Yom ha’Zicharon, one of the saddest days of the year, ended last night. It was a day filled with sorrow and memories of the lost lives due to war and terror, and here it is felt by everyone, no matter how long you’ve lived in Israel. The siren went off at 8pm the previous night, and again at 11:00 yesterday morning. It was soulful.
The day moves on and at dusk everything slowly transformed into the most joyous time of the year, the moment the stars come out. This year, even in the midst of the coronavirus pandemic, is no exception.
Even though we are celebrating privately, in our own yards, in “lockdown” mode, we are all filled with pride celebrating Israel’s 72 years of being a sovereign strong Jewish nation.
Every year I marvel at my children, understanding the culture & language so much more than I ever will.
Every year I think of the life we would be living had we not made Aliyah to Israel, and I thank God we are here.
Every year my stomach clenches as I realize my children are that much closer to serving in the IDF.
And every year I can’t finish singing HaTikvah because I choke on the words.
Thank you to everyone out there celebrating along with us! We look forward to hosting you soon!
Director of Development
Rescuers Without Borders
The Latest Update on Coronavirus in Israel
Happy Israeli Independence Day! Yom HaAtzmaut Sameach!
As Israel witnesses a slow decline in the new number of coronavirus cases, we’re steadily taking more steps each week to get back to a more structured, bustling life.
Given the most recent announcement that school children in grades 1-3 will be returning back to school, with shorter days and smaller classes, it’s likely that Yom HaAtzmaut will be the last day that we’ll see the severe restrictions on movement, for now (more on that below). While parents across the country are clearly excited for the opportunity to return to routine next week, the Ministry of Health is keeping a close watch. The elderly and the immunocompromised will still be discouraged from venturing out, and certainly, a visit from the grandchildren will remain off the table for many.
As it stands now, there are just over 15,700 total active cases of coronavirus in Israel, 91 of which are in critical condition. 7,929 people have already recovered from the illness, while total deaths are currently at 212, many of which had preexisting medical conditions.
While being such a small country has had its drawbacks in many arenas of Israel’s history, the coronavirus pandemic has been one challenge where being so small has actually been a huge benefit. A smaller, more contained population means that officials have been able to get a clearer view of the spread of the virus, and zero-in on hotspots more efficiently. Along with that, the government, working with the Ministry of Health, has been able to enforce social distancing and other preventative measures to slow the spread of COVID-19.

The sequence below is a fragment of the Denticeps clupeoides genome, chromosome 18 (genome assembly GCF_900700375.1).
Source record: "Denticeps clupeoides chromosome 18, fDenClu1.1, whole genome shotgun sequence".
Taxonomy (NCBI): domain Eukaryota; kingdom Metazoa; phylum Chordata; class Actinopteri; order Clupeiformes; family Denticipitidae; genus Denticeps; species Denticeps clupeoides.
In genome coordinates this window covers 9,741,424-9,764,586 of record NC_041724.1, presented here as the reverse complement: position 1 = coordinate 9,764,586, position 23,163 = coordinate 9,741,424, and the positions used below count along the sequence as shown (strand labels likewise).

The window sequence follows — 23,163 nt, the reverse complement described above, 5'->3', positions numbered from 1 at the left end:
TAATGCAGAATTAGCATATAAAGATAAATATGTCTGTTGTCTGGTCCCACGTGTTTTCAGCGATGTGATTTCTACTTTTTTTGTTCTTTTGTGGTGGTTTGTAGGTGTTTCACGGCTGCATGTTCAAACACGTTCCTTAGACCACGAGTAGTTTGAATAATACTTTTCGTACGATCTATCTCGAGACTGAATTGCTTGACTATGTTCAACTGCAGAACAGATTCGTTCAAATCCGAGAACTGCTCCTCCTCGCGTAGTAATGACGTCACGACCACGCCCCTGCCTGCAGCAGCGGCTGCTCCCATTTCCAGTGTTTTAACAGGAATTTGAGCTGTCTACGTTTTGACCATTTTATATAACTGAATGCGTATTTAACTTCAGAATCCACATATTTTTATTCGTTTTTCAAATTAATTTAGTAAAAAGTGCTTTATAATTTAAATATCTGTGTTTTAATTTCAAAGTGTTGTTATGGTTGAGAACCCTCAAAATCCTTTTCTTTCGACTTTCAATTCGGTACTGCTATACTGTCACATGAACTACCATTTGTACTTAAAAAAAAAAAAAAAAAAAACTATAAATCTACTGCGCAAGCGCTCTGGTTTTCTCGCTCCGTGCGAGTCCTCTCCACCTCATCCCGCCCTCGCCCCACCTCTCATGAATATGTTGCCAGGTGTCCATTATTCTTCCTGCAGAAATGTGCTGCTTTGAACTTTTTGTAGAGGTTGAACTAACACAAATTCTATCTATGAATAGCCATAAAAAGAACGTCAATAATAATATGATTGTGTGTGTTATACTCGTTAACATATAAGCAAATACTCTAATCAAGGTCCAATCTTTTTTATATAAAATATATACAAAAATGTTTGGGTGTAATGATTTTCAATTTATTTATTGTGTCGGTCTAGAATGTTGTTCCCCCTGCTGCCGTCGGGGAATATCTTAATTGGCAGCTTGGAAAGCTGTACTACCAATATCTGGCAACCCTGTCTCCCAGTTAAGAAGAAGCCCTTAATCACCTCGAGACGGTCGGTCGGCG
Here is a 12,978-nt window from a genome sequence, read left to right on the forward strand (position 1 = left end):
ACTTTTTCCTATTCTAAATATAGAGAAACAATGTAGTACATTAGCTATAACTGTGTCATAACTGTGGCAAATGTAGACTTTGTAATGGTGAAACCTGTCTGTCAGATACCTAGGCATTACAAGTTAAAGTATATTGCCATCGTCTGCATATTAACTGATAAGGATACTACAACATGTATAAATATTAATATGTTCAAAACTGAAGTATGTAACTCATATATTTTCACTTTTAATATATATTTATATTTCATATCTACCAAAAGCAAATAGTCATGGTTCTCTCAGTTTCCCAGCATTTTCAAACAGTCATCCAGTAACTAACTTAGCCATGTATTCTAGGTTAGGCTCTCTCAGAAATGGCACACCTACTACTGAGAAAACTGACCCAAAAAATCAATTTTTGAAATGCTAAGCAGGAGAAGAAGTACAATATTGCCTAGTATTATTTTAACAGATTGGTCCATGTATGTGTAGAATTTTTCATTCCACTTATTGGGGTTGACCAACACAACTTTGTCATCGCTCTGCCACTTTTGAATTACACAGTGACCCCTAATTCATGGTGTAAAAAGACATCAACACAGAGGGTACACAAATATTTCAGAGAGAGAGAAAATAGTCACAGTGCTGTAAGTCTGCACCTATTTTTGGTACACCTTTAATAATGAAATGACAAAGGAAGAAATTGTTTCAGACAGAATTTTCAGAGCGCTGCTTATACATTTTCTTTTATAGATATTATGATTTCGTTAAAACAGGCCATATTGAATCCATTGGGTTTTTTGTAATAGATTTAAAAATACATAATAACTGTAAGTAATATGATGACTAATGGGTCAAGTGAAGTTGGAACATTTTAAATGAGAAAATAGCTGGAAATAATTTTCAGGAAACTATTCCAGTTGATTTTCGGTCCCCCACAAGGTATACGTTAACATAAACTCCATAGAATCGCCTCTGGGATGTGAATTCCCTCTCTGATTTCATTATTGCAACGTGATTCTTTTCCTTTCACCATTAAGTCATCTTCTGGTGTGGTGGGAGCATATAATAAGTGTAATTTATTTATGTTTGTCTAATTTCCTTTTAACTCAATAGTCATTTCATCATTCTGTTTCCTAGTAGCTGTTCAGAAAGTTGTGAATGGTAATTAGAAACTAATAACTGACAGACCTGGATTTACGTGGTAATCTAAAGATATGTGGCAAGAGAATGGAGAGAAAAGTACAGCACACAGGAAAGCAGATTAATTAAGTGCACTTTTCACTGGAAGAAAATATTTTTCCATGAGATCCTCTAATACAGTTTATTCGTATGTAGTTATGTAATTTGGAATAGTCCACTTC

For those who have been watching Israel closely over the years, there seem to be no coincidences for this small but strong-willed nation. Having experienced the challenges presented by coronavirus through Passover, Holocaust Memorial Day last week, and now Remembrance Day and Independence Day, the timing is uncanny. It’s so striking how capable we are as a young nation to pull through, as unexpected and unclear as the situation may be.
Terror Attack on Rememberence Day
You would think they’d give us a break on Remembrance Day – the day we’re all mourning our soldiers who fell in battle, and victims of terror. But, no. Yesterday, in Kfar Saba – a city in central Israel, a terrorist stabbed a 62-year-old woman.
One of our medics happened to be nearby, and quickly jumped to treat the woman, along with MDA medics. She was evacuated to the hospital in critical condition, for further treatment.
The 19-year-old terrorist was shot and neutralized by security forces, and is now listed in light condition.
Happy 72nd Birthday, Israel!
Just as this year’s Passover looked like no other Passover we’ve seen in modern-day Israel, this year’s Independence Day, and Remembrance Day immediately preceding it, is different to say the least.
Our Remembrance Day in honor of our fallen soldiers, and Independence day, are some of the most unifying days on the Israeli calendar. These two days hold immeasurable meaning to Israelis across ethnic and religious backgrounds, across generations and cultures.
And yet, this year, we were physically apart like never before. Military cemeteries were quiet, as visiting the graves of the fallen was officially discouraged. Communal ceremonies and concerts didn’t take place. State ceremonies were held completely over live stream, in front of empty chairs.
In fact, stricter restrictions that the country saw on Seder night have been put back into place for Independence Day, when many communal gatherings, concerts, and family barbecues usually take place.
In hopes to curb any further spread of the virus, Israelis are observing these two important days at home. For the first time in this country’s history. Celebratory prayer services will be held between balconies, and many municipalities have organized traveling concerts on designated floats to keep up the spirit and encourage Israelis to stay home.
Intercity travel will be forbidden, and all supermarkets and non-essential stores will be closed, from Tuesday night until Wednesday evening.
But leave it to Israelis to still find a way to celebrate and enjoy the day as much as ever.